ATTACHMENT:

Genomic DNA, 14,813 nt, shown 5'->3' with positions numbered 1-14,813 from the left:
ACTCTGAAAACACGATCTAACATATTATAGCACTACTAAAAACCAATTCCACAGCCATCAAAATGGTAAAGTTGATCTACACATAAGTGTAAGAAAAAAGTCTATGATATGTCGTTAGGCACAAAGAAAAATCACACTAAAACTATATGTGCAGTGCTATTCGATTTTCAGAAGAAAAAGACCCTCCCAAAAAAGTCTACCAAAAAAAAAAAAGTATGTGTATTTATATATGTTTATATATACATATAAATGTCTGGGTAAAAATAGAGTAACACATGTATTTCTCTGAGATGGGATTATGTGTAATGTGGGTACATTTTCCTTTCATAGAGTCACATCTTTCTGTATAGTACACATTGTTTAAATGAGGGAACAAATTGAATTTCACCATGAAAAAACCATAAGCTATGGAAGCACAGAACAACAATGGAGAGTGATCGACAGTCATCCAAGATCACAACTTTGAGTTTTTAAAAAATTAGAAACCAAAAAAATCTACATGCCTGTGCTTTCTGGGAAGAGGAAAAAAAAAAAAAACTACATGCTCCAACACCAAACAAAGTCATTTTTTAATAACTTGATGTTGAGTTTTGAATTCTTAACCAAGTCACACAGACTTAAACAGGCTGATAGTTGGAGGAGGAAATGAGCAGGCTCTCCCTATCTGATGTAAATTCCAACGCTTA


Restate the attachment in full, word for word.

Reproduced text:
Genomic DNA, 14,813 nt, shown 5'->3' with positions numbered 1-14,813 from the left:
ACTCTGAAAACACGATCTAACATATTATAGCACTACTAAAAACCAATTCCACAGCCATCAAAATGGTAAAGTTGATCTACACATAAGTGTAAGAAAAAAGTCTATGATATGTCGTTAGGCACAAAGAAAAATCACACTAAAACTATATGTGCAGTGCTATTCGATTTTCAGAAGAAAAAGACCCTCCCAAAAAAGTCTACCAAAAAAAAAAAAGTATGTGTATTTATATATGTTTATATATACATATAAATGTCTGGGTAAAAATAGAGTAACACATGTATTTCTCTGAGATGGGATTATGTGTAATGTGGGTACATTTTCCTTTCATAGAGTCACATCTTTCTGTATAGTACACATTGTTTAAATGAGGGAACAAATTGAATTTCACCATGAAAAAACCATAAGCTATGGAAGCACAGAACAACAATGGAGAGTGATCGACAGTCATCCAAGATCACAACTTTGAGTTTTTAAAAAATTAGAAACCAAAAAAATCTACATGCCTGTGCTTTCTGGGAAGAGGAAAAAAAAAAAAAACTACATGCTCCAACACCAAACAAAGTCATTTTTTAATAACTTGATGTTGAGTTTTGAATTCTTAACCAAGTCACACAGACTTAAACAGGCTGATAGTTGGAGGAGGAAATGAGCAGGCTCTCCCTATCTGATGTAAATTCCAACGCTTA